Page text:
Many organizations choose to employ pathologists directly rather than contracting with a pathology group. In-house pathology billing is subject to the same rules and regulations as third party billing. Unlike with third party billing, there is generally no need to worry about generating flat files or extracts when working with in-house pathologists because charges originate and are billed out of Epic.
At many organizations, pathologists are responsible for reviewing the charges on the case to ensure that they are correct prior to finalizing and signing out the case. Once the case is signed out, the charges are dropped and go through the charge router and through any internal billing rules and processes set up in Epic and will post to the patient’s hospital or professional account depending on if the charge is technical or professional.
Third Party Billing
When pathologists are part of a medical group, it means that they are not paid through the hospital they are working with, but instead paid through the pathology group of which they are a part. As such, it is important for them to receive all the necessary billing information from the lab in order to properly get paid for their services. Depending on the organization needs, the requirements can vary regarding how they want this data extracted.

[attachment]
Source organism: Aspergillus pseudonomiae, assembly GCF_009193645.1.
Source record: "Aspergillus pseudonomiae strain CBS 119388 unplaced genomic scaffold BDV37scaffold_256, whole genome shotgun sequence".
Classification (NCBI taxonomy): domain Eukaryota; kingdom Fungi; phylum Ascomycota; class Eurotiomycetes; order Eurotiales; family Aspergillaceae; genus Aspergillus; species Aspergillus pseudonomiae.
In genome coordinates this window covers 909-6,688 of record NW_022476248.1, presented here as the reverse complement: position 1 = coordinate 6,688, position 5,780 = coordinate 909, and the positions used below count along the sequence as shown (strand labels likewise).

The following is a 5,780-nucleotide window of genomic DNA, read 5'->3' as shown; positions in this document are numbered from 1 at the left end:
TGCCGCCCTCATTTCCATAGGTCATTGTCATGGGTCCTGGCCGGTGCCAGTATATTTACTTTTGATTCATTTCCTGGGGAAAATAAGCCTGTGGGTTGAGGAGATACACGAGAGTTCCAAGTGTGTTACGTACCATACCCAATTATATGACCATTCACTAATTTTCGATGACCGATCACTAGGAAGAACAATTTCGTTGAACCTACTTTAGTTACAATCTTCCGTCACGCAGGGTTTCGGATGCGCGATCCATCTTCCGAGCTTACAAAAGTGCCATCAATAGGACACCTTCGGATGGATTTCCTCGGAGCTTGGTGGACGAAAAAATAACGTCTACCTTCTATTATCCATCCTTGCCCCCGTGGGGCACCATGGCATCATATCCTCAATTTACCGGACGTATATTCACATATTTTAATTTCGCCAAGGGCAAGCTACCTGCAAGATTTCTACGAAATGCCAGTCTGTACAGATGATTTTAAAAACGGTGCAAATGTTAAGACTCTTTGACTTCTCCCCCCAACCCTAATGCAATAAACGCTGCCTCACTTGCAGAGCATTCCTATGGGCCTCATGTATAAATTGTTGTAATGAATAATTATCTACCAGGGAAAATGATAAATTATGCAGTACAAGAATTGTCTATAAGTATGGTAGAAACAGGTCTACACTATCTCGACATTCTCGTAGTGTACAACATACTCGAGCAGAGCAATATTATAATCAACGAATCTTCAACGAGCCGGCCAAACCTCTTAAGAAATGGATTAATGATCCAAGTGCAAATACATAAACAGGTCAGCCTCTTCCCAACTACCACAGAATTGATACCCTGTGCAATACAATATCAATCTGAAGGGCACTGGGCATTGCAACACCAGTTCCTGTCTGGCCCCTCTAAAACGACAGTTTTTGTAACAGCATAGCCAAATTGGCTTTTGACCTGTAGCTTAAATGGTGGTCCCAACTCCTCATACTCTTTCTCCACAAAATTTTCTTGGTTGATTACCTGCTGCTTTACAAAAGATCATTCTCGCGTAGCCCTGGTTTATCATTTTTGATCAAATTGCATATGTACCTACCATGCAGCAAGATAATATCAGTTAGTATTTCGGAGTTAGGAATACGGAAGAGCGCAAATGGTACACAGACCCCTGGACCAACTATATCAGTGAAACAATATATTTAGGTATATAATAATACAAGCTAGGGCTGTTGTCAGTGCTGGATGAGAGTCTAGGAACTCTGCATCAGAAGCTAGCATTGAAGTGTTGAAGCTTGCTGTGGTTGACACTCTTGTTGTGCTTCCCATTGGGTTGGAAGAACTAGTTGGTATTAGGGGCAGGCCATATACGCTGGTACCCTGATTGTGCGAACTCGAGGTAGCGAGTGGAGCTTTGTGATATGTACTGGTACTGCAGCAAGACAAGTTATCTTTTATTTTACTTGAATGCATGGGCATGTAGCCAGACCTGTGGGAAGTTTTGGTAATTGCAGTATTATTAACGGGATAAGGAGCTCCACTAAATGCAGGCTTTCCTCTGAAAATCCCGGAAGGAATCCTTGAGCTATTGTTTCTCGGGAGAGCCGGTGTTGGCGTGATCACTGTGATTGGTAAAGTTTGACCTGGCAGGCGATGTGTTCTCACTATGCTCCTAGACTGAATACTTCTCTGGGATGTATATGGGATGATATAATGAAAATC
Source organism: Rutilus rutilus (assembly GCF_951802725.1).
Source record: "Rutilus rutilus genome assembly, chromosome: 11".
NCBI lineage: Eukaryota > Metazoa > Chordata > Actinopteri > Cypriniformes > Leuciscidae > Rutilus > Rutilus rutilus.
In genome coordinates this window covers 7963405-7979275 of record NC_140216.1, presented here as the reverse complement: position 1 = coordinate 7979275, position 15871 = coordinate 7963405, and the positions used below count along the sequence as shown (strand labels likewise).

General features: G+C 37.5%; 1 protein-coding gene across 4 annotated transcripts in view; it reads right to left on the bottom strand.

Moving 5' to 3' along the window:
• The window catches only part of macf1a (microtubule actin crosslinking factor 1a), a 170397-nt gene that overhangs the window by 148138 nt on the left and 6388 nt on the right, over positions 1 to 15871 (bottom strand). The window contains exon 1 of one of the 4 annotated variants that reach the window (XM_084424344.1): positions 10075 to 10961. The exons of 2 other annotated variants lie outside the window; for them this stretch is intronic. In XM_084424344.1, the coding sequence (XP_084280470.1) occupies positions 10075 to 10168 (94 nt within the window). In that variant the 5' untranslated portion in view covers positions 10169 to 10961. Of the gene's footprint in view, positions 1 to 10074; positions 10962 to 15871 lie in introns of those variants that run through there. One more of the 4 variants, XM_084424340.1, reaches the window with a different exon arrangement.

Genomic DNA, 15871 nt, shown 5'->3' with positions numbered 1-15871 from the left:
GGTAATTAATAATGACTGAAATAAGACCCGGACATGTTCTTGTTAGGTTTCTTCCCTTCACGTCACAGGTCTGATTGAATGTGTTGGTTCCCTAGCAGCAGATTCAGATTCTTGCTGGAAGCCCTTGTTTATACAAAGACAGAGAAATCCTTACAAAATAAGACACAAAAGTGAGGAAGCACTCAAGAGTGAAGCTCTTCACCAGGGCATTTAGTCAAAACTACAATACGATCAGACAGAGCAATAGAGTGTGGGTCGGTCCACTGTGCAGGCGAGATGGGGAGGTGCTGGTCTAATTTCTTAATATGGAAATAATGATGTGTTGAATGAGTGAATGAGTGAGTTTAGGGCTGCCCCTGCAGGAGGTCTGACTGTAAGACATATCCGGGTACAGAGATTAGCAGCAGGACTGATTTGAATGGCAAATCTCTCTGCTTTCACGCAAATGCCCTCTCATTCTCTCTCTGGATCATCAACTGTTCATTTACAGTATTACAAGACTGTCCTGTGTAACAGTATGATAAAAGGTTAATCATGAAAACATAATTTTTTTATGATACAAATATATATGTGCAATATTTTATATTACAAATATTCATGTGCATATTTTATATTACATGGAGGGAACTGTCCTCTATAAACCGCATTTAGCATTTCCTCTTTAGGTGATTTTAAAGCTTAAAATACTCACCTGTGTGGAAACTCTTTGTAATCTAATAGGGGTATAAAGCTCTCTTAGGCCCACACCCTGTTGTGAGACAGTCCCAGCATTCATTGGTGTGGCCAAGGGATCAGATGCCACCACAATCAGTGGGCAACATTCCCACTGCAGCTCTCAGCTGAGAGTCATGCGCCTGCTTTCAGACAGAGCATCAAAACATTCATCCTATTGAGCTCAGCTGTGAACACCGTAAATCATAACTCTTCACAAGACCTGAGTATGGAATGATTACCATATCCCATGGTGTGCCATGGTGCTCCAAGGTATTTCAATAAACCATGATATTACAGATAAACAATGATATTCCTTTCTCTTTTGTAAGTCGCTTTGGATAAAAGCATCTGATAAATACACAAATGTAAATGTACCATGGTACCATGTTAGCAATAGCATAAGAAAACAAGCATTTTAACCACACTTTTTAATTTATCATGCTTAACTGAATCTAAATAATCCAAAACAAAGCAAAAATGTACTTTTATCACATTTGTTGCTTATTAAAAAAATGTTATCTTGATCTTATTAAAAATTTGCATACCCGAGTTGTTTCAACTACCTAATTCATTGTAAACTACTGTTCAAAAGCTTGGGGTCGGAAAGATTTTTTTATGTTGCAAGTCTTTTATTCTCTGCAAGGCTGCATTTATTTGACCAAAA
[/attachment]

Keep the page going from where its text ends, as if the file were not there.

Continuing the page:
The two most common approaches to providing Beaker anatomic pathology charges we see is sending out reports to a third party billing service, such as an APS (automated payment system), or by generating a flat file containing the necessary billing information.
Of the two approaches, providing a report to the third part billing service is generally the more simple route. It only requires the printing the report and sending it to said pathology group. This can be achieved by physically printing the report and physically mailing it out. Another option is to use result routing to print a .pdf file of the report to a specific electronic folder location, where an automated process takes up the files from that specific folder and delivers them to a SFTP (Secure File Transfer Protocol) owned by the third party billing entity.
Sending a flat file is the more involved of the two approaches. This approach involves creating a billing extract to pull the desired information from within Epic. When creating the billing extract, you will need use the billing specifications of the third party billing entity; and you will need to work closely with the third party to ensure they are getting the correct information as well as all of the needed information to correctly bill. The difficult part here is that more often than not, the extract needs to be in a specific format. This format can include the size of the columns, location of items, and data formatting. As such, considerable testing will need to be performed to ensure that the extract is being generated in a format that can be easily consumed. Similar to the report option above, the extract is then sent to a specific folder location, from which it is SFTPed to the billing entity.
One thing to note is that unlike reports, you will need to work with the Professional Billing team to update charge router logic within Epic to identify the appropriate charges to send to the extract.
If you have any questions or are looking for additional help with Pathology Billing, reach out to us at email@example.com.